Video Credit: NASA, Surveyor 3; Acknowledgement: R. D. Sampson (ECSU)
Has a solar eclipse ever been seen from the Moon? Yes, first in 1967 — but it may happen again next week. The robotic Surveyor 3 mission took thousands of wide angle television images of the Earth in 1967, a few of which captured the Earth moving in front of the Sun. Several of these images have been retrieved from the NASA archives and compiled into the above time-lapse video. Although the images are grainy, theEarth’s atmosphere clearly refracted sunlight around it and showed a beading effect when some paths were blocked by clouds. Two years later, in 1969, the Apollo 12 crew saw firsthand a different eclipse of the Sun by the Earth on the way back from the Moon. In 2009, Japan’s robotic Kaguya spacecraft took higher resolution images of a similar eclipse while orbiting the Moon. Next week, however, China’s Chang’e 3 mission, including itsYutu rover, might witness a new total eclipse of the Sun by the Earth from surface of the Moon. Simultaneously, from lunar orbit, NASA’s LADEE mission might also capture the unusual April 15 event. Another angle of this same event will surely be visible to people on Earth — a total lunar eclipse.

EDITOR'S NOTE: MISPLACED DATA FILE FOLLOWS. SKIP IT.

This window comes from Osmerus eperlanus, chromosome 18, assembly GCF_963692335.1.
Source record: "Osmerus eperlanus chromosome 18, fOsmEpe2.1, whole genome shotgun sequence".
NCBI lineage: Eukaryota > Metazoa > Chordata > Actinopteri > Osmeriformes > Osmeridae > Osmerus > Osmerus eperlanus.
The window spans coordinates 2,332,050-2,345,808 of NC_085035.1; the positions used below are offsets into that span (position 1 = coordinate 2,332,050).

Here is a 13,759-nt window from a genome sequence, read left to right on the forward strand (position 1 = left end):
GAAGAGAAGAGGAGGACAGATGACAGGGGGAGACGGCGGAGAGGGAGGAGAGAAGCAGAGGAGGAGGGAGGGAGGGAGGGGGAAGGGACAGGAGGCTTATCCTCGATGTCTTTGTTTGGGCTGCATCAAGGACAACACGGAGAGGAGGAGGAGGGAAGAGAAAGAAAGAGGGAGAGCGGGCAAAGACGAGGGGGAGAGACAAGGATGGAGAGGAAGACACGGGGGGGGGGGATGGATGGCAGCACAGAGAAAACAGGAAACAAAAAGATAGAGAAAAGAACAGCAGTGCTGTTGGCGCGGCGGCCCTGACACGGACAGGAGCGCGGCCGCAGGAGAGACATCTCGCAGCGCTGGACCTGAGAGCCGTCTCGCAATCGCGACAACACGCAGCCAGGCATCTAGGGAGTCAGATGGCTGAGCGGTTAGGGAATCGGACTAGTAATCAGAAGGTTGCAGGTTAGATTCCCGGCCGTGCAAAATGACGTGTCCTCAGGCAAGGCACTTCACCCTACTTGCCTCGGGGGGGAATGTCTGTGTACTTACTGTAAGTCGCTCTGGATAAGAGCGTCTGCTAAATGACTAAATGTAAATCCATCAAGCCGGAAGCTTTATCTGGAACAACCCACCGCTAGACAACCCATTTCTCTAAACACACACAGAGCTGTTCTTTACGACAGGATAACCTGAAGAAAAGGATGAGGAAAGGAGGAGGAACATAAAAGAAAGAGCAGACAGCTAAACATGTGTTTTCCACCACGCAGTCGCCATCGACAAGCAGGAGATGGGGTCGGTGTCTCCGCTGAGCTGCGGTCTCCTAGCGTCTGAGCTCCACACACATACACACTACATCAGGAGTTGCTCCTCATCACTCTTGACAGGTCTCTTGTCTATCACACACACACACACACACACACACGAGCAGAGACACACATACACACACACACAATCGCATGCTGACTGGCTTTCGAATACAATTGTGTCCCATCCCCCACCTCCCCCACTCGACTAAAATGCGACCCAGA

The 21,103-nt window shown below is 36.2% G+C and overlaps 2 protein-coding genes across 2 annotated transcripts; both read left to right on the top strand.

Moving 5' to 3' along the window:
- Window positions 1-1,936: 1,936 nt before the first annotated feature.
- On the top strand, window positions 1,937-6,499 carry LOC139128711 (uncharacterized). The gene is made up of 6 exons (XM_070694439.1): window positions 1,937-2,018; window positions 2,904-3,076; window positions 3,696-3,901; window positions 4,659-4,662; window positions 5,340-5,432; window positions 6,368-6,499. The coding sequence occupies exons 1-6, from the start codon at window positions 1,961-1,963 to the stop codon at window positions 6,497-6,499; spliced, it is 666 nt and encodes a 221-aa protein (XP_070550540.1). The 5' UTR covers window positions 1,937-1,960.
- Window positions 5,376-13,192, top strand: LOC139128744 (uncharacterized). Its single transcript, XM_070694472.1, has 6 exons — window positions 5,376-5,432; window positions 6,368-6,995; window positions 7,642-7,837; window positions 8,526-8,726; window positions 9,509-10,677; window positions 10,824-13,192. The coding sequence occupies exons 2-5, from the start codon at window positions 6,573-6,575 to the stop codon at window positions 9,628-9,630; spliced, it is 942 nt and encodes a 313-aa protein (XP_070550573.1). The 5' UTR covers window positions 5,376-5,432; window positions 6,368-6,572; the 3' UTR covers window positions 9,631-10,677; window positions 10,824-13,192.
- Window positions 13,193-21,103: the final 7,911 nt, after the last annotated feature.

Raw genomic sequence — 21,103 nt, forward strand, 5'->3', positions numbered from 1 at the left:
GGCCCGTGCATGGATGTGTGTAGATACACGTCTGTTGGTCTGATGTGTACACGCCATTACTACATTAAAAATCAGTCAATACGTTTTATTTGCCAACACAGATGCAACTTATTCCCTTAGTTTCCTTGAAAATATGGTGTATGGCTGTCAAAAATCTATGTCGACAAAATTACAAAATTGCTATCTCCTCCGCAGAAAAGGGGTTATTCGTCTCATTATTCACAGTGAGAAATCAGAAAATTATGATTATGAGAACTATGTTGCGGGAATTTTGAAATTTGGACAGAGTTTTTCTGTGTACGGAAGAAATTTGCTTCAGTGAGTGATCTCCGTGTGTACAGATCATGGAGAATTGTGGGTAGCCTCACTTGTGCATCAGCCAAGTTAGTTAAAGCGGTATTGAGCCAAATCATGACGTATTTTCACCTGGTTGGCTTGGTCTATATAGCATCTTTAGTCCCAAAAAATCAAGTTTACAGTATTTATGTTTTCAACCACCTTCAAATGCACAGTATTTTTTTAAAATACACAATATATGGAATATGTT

NASA APOD 07-Apr-14
IC 1396 is ionized gas region located in the constellation Cepheus about 2,400 light years away from Earth.
Such embedded, dark, tendril-shaped clouds contain the raw material for star formation and hide protostars within the obscuring cosmic dust. Nearly 3,000 light-years distant, the relatively faint IC 1396 complex covers a large region on the sky, spanning over 5 degrees.
Imaging telescopes or lenses: GSO Newton 8″ f/5
Imaging cameras: Canon EOS 350D / Digital Rebel XT
Mounts: Sky-Watcher EQ6 Syntreck
Guiding telescopes or lenses: GSO Viewfinder 8X50
Guiding cameras: Orion SSAG
Software: Iris, PHD guiding, photoshop
Filters: Astronomik CLS CCD Filter
Dates: July 16, 2012
Integration: 15.0 hours
Author: Fredéric Segato
AstroPhotography of the day by SPONLI
7 Abril 2014